Also, the average life span in the early 1900s was about 48 to 50. I'm sure you are aware that the symptoms of heart disease and many other diseases usually don't appear until later in life, especially now that we have the technology to diagnose them. Now that we are living longer, we are living long enough to see the effects of our diets and lifestyles. We can afford medical tests. How many people in the early 1900s were having their arteries scanned?

I agree that we are eating things that we should not put in our bodies, such as highly processed foods. And we eat to excess, like everything else in modern life. But I don't believe that reasonable amounts of whole grains caused the type of influx in disease that you seem to insist happened. There are a lot of populations in the world that have eaten grains for centuries, and lived long and healthy lives. Healthier than the Inuits. Even Inuits that had access to plant foods lived longer than Inuits who didn't.

Suzanne 3FC
04-13-2014, 12:52 PM
Seriously? There was no obesity or diabetes crisis UNTIL the food pyramid came in. The food pyramid was to sell grains and vegetable oils from grains.

I don't think she was promoting the pyramid. Please read her post again:)

But on that note, did anyone ever really follow the pyramid? Other than pushing cheap meals in school lunches, I don't think I've ever seen anyone really follow it :dunno:

kaplods
04-13-2014, 01:00 PM
To get at the truth, you have to look at all the evidence without filtering it through your own assumptions. That's nearly impossible to do without formal training and not much easier with formal training. The distinction between drawing conclusions and jumping to conclusions is a fine one.

Once people "pick a side," they tend to dismiss, ignore, and refute all and any evidence to the contrary.

The challenge is in looking at all the evidence, new and old, with an open eye and most people, even the experts in the field, are unable or unwilling to do that.

In general, materials aimed at the general public are nearly worthless as a source of unbiased information. They're predominantly persuasive pieces, and only evidence that advances the author's theory and agenda is presented. Evidence that doesn't fit gets eliminated.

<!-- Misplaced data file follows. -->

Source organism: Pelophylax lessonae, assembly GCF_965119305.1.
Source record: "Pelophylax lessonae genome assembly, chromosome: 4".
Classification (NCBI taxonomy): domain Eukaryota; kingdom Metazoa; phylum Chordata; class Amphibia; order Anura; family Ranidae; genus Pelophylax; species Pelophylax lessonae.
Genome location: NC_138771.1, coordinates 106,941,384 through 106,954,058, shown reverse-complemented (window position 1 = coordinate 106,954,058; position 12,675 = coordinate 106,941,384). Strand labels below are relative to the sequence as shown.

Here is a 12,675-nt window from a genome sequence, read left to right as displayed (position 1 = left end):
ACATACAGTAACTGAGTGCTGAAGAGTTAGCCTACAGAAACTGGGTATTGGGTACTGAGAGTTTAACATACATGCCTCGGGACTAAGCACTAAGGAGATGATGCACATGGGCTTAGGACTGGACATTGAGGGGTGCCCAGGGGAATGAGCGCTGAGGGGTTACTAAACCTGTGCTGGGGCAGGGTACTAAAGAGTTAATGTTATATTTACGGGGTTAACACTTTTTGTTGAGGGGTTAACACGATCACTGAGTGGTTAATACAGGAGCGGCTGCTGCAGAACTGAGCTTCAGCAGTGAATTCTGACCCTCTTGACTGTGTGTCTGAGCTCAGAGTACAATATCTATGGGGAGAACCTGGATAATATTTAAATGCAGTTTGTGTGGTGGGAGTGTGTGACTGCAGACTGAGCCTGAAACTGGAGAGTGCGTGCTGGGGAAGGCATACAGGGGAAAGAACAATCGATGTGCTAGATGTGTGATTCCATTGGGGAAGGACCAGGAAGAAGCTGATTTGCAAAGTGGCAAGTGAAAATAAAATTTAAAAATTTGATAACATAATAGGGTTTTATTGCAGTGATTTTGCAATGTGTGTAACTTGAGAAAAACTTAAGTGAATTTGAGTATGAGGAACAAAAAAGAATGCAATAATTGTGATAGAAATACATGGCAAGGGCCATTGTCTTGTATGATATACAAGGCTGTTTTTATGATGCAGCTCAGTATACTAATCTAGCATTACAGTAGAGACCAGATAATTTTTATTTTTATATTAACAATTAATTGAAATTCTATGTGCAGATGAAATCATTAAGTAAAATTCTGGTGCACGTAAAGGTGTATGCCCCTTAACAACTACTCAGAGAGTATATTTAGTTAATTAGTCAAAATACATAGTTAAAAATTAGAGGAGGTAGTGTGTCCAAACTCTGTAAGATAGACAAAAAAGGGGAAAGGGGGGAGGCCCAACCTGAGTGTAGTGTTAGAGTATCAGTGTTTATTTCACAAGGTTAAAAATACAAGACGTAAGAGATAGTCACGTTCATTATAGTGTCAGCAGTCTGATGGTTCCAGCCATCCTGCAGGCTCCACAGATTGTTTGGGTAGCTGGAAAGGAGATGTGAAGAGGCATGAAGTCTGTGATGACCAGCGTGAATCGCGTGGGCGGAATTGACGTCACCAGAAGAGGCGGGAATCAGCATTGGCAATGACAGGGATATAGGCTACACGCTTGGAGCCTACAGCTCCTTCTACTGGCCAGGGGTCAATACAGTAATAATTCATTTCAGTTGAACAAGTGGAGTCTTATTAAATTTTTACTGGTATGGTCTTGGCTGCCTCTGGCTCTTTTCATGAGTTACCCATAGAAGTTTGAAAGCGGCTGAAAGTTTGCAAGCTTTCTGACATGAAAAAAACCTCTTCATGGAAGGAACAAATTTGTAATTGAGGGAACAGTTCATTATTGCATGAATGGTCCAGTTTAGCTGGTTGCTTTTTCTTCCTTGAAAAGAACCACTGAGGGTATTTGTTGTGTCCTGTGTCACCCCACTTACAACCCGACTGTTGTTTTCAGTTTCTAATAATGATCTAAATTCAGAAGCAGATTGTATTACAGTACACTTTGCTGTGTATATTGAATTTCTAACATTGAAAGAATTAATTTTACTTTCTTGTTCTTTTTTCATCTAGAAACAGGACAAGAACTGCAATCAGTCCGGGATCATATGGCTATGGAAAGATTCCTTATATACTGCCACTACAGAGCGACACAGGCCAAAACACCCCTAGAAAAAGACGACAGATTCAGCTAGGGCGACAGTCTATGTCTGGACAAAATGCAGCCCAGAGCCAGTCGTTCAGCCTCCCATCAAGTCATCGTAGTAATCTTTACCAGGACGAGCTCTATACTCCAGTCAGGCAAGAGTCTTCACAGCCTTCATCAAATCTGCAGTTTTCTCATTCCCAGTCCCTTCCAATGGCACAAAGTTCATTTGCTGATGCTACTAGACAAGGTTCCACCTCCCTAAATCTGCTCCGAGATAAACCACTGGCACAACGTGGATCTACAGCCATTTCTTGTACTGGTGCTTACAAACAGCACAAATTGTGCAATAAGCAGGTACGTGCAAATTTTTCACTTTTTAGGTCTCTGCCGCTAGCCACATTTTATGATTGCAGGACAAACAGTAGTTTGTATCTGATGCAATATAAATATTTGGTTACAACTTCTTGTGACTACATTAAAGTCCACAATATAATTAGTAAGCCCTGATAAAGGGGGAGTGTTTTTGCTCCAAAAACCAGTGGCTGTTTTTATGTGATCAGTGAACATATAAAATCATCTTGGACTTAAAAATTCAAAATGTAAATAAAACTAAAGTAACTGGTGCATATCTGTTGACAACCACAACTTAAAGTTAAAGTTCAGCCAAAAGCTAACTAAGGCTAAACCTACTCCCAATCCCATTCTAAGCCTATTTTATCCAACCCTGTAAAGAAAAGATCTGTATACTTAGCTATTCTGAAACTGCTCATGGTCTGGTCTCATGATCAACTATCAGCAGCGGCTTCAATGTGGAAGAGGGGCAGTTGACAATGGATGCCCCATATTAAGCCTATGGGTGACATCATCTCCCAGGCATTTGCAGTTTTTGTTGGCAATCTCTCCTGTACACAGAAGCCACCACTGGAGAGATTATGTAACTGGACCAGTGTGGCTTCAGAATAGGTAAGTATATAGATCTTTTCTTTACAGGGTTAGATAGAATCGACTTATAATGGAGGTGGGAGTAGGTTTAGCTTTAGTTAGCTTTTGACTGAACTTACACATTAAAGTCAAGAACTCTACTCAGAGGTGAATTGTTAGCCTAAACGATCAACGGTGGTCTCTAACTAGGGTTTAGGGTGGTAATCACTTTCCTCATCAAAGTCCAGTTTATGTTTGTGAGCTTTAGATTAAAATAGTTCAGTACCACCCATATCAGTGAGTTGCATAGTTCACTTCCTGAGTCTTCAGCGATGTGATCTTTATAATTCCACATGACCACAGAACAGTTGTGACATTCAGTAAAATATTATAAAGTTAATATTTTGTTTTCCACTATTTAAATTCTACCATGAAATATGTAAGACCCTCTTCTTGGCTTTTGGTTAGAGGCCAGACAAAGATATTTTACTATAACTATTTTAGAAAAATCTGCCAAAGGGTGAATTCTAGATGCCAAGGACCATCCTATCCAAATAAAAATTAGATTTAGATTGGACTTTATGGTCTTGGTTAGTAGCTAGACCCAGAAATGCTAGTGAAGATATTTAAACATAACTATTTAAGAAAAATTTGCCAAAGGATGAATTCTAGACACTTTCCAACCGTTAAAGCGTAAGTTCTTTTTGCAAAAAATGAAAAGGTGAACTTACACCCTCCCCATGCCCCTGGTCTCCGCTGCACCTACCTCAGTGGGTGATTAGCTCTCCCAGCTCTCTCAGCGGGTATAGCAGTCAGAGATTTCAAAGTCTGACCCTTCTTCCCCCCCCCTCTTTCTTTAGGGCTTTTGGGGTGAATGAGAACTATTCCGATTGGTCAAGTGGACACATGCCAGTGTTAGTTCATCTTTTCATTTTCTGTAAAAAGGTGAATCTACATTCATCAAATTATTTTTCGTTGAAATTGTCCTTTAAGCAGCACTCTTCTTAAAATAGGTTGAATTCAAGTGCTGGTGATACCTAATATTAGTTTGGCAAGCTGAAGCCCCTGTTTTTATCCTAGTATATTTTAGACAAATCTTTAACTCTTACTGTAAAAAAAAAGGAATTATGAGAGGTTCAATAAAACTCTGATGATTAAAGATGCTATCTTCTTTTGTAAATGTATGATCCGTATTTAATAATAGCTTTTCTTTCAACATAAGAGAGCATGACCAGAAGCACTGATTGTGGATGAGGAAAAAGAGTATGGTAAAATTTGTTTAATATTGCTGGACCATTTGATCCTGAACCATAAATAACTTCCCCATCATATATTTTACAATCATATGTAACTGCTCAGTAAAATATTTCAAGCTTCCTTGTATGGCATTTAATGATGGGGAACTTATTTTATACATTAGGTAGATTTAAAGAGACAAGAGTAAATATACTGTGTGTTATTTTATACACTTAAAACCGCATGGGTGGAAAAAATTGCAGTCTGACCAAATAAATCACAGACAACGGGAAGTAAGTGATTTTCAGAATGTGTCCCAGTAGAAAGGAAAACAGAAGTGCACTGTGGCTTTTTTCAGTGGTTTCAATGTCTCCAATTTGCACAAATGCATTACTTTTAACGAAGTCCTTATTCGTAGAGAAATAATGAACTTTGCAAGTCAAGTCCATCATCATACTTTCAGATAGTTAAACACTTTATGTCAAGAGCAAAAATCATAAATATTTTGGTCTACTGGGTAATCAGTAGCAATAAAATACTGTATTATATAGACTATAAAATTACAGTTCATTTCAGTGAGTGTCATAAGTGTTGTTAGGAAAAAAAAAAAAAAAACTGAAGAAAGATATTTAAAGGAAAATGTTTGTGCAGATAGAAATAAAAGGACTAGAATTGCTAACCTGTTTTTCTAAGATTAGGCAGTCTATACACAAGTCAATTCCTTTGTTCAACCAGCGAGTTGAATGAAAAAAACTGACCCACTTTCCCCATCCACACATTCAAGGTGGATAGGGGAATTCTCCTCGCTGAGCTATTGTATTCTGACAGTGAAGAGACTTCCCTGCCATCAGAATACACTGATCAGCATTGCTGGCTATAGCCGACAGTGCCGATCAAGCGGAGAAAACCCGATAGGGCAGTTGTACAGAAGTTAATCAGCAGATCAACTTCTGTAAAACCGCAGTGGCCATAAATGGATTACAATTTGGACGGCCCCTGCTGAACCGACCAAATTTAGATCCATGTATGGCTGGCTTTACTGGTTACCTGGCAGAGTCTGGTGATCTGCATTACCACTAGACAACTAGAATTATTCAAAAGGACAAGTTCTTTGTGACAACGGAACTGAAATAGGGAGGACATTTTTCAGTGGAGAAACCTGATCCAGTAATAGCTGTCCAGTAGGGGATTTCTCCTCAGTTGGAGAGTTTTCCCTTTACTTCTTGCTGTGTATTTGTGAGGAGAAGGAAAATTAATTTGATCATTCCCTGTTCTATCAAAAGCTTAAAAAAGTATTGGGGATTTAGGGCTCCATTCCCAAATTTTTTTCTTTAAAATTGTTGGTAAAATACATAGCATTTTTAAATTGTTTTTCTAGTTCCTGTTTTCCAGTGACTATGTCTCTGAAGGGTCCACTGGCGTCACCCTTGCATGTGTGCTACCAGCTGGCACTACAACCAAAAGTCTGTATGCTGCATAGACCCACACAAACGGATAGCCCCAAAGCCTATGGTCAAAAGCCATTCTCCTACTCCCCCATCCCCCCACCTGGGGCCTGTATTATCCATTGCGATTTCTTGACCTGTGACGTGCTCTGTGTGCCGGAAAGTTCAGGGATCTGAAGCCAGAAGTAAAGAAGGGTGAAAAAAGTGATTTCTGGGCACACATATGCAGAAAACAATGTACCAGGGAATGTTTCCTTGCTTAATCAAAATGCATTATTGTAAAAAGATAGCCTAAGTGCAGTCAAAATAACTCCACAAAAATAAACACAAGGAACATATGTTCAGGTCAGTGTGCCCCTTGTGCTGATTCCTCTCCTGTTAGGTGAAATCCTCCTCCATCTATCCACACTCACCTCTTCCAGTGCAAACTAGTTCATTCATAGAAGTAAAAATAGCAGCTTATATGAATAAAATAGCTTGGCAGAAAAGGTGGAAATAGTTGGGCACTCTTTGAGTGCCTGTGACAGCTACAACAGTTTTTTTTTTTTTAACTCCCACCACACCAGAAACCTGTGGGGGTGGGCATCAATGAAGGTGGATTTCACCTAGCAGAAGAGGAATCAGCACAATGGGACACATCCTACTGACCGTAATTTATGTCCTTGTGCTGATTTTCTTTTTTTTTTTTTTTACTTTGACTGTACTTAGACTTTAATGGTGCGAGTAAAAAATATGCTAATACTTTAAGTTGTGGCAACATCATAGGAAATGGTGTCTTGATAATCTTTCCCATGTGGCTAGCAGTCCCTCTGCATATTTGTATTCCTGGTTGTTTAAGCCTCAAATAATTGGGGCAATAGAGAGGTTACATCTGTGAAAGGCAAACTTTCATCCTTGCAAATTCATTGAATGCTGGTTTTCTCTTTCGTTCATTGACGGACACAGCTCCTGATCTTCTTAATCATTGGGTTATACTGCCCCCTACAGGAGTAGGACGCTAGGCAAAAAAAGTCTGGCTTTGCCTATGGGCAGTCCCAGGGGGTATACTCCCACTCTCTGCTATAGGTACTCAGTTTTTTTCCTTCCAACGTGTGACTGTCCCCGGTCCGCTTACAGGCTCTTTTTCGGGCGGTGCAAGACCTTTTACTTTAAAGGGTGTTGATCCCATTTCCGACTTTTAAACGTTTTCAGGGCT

It's getting harder and harder for me to respect and trust the modern paleo, anti-grain authors, because of the amount of b.s. that is being passed along as factual information is on a steep increase.

What frustrates me most, is the accusation that I am pro-grain, anti-paleo, anti-low carb. I am not (quite the opposite). I just believe that a lot more solid research needs to be done to convince me that everyone needs to give up grains or be on a high fat, low-carb diet (even as there's growing evidence that I need to).

Facts have become unimportant, and anyone who questions even the most implausible arguments or for a moment considers the merits of conflicting evidence, is seen as an ignorant naysayer, refusing to see the obvious truth.

Saying "Tigers are not venomous," does not mean I advocate keeping big cats as pets. And a lot of people saying, "tigers are venomous" doesn't make it true.

There's a lot of "venomous tigers" in the mainstream sources of anti-grain and low-carb literature. Anyone who claims to have lost weight or improved their health with such a diet is considered an "expert" just for writing a book or blog.

Demanding accurate and unbiased information shouldn't be seen as a radical act.

yoyoma
04-13-2014, 01:17 PM
Seriously? There was no obesity or diabetes crisis UNTIL the food pyramid came in...
http://authoritynutrition.com/6-graphs-the-war-on-fat-was-a-mistake/

I believe you misunderstood Mars' post. I believe her use of the word "concocted" was intended to indicate that the folks who came up with that had their hearts in the right place, but came up with poor one-size-fits-all advice on the basis of insufficient evidence (Mars, correct me if I'm wrong!).

Regarding how many links people post, if people are just sharing their experience, there's no need for them to post a link.

Early humans did need to dramatically increase their calorie intake (over the amount required by proto-humans) to develop and fuel their large energy-intensive brains. More humans began hunting and some sub-populations ate high amounts of animal products but but others ate high carb (e.g. wild yams and other tubers) and some switched depending upon availability. The amount of animal-derived calories that was fat vs protein also probably varied (those eating more snail and mussels as their animal sources not getting much fat from them). In addition to adding more animal products to their diets (relative to pre-human predecessors), some ancient humans also employed cooking and pre-agricultural plant management to increase available calories.

Here's a stat regarding modern hunter-gatherers, which people used as a proxy for ancient diets:
"According to recent analyses by Loren Cordain of Colorado State University, contemporary hunter-gatherers derive, on average, 40 to 60 percent of their dietary energy from animal foods (meat, milk and other products)." (from: http://docencia.med.uchile.cl/evolucion/2002sciamdieta.pdf).